|Taylor's Bridge at Eagle Rock (Idaho Falls), 1871.|
Library of Congress
As some of you who follow this blog know, I write stories and novels in addition to my historical articles and books. The historical novel I'm working on grew out of information gleaned from my research on Idaho history. I have also written a few Western short stores. Some people refuse to consider Westerns even as a sub-genre of historical fiction ... and certainly the classic Western involves some conventions that seem contrived and overly restrictive in terms of historical fiction.
Be that as it may, an “easy” definition of historical fiction uses what I call the “age test.” That is, if the average reader – whoever that is – would have been too young to remember, personally, the actual world events of that period, then a book about that time would be historical fiction. Some simply reduce that to “fifty years” in the past and leave it at that. For me, these notions are amusing but unhelpful because there’s no way we can agree on a time value.
One of my favorite “historical” artifacts is the annual list put out by Beloit College to help college professors understand what is already “dated” for their freshman students. Some items don’t surprise us older folks, while others make us say Huh? for a moment. Examples:
#69 The Post Office has always been going broke.
#32. Czechoslovakia? Wasn’t that conquered by Attila the Hun? Or did he found it? (So if we write a “young adult” novel, can we treat events in Czechoslovakia as ancient history? Maybe so.)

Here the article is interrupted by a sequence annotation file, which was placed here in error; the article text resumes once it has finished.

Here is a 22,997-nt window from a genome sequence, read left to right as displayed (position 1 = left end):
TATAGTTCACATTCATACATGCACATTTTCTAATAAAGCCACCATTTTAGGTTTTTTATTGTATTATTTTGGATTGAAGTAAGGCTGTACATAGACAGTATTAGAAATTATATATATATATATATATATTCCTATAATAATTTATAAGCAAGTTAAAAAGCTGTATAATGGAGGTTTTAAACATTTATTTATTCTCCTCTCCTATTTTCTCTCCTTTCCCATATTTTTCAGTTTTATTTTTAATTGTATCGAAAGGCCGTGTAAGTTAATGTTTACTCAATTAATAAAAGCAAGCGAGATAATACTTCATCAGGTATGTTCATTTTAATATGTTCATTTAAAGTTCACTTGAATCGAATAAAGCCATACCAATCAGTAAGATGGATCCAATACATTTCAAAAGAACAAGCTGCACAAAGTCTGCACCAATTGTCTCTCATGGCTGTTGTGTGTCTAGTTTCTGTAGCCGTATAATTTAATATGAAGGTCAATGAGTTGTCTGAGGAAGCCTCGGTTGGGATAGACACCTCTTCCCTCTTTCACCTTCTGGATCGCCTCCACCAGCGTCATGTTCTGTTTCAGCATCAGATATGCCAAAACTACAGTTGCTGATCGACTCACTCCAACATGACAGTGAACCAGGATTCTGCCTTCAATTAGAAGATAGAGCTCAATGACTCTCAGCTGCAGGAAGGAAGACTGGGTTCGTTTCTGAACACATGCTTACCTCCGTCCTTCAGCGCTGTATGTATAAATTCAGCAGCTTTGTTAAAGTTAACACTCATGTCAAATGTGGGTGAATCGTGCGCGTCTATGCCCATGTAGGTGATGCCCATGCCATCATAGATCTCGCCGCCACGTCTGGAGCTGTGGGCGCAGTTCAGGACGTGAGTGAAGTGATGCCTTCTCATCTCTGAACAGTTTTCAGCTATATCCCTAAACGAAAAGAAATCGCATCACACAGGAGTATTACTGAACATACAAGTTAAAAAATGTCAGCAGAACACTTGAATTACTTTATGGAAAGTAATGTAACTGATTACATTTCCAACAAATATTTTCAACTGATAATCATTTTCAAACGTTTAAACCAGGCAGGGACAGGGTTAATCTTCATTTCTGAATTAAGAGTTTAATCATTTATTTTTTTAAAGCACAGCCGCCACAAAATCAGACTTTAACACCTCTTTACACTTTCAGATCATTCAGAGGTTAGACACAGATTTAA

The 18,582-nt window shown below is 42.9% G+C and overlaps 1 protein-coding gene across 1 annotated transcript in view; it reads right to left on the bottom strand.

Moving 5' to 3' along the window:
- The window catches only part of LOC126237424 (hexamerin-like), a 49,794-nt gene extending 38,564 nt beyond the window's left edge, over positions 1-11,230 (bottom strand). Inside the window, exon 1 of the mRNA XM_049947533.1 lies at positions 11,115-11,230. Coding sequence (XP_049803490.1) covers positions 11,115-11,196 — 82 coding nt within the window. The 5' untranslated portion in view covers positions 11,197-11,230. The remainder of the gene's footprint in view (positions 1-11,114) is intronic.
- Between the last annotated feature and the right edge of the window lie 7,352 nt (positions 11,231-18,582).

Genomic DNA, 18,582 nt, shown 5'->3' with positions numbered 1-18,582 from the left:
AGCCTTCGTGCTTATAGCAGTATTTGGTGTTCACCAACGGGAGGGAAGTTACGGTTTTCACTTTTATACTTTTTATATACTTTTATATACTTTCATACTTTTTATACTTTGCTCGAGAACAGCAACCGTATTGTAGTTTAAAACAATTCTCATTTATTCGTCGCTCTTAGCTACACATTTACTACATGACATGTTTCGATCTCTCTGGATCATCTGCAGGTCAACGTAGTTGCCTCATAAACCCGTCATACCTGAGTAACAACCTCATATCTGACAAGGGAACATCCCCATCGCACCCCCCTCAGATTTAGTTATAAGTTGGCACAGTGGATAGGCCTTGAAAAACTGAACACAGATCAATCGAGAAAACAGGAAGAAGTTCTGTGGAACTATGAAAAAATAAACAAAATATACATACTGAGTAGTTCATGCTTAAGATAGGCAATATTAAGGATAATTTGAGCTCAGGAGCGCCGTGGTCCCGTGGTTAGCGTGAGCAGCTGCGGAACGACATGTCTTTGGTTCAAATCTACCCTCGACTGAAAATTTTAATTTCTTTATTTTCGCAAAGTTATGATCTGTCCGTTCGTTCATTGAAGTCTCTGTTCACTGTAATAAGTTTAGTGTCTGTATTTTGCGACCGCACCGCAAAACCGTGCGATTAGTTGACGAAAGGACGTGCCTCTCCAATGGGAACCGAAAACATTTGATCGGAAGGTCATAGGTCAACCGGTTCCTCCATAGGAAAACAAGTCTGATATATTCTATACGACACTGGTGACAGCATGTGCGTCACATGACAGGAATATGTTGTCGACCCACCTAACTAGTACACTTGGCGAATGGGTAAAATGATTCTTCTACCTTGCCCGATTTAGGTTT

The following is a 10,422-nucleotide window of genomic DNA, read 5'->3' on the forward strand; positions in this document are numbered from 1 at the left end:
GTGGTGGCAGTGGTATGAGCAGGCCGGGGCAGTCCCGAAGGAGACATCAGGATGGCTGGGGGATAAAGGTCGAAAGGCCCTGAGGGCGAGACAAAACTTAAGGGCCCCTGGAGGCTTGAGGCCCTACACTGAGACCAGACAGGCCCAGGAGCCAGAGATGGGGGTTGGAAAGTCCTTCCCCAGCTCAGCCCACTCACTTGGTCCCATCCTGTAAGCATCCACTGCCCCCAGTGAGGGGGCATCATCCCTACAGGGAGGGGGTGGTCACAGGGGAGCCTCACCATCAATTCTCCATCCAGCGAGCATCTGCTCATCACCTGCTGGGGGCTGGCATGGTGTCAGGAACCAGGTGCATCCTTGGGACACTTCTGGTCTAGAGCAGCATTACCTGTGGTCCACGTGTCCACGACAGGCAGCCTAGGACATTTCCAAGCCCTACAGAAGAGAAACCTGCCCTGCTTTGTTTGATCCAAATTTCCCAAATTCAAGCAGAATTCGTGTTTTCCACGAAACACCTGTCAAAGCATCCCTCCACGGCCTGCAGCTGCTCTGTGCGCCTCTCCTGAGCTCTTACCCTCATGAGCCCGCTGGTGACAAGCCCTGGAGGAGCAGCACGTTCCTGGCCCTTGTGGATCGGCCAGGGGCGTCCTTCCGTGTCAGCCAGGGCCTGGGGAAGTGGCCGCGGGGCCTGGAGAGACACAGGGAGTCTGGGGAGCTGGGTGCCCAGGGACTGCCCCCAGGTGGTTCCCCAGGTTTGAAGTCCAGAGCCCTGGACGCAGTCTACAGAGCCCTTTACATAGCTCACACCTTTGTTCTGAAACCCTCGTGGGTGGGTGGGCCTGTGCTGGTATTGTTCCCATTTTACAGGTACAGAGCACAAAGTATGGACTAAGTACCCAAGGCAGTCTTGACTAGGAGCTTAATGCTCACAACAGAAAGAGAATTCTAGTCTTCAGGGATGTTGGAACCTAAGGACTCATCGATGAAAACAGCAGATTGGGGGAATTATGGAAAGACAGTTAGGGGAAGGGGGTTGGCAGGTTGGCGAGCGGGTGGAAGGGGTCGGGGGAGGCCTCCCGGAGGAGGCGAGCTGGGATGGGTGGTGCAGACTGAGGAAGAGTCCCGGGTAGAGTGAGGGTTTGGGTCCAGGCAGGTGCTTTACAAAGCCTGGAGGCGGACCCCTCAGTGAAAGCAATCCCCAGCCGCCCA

As usual in such matters it’s generally easier to say what is not (really) historical fiction. Most of us would probably not consider novels written as adventures, mysteries, etc. in their own time – when their own time was long ago – as historical fiction. Yet the light thrown on historical times is half the fun of reading most anything written by Charles Dickens, Herman Melville, Arthur Conan Doyle, and so on. The fact that Dickens actually wrote some of his novels as historical fiction complicates matters, of course.
|It was the best of times ...|
Yet all that may offer one “rule of thumb” to encompass the genre. Think about the famous opening to A Tale of Two Cities: “It was the best of times, it was the worst of times. ...” Dickens felt the need to clearly set the timeframe at a point in past history. Some novels do open with a prologue in the past (sometimes distant past) but they then jump to something that is recognizably the “present” of the writer’s day.
So from a practical standpoint, the author of a historical novel must establish, generally within the first few pages, that the story is set some time in the past. Requiring a minimum time span is arbitrary and probably unnecessary, depending upon the rest of the author’s treatment.
A second rule of thumb involves the use of historical events. Actual past events should materially affect what the characters do, and how they behave. If outside events don’t change the characters or their actions, then what’s the point of having the story set in the past?
Finally, the crucial episodes of the historical novel should not “catch up” with the present. For me, this is a practical matter involving reader expectations.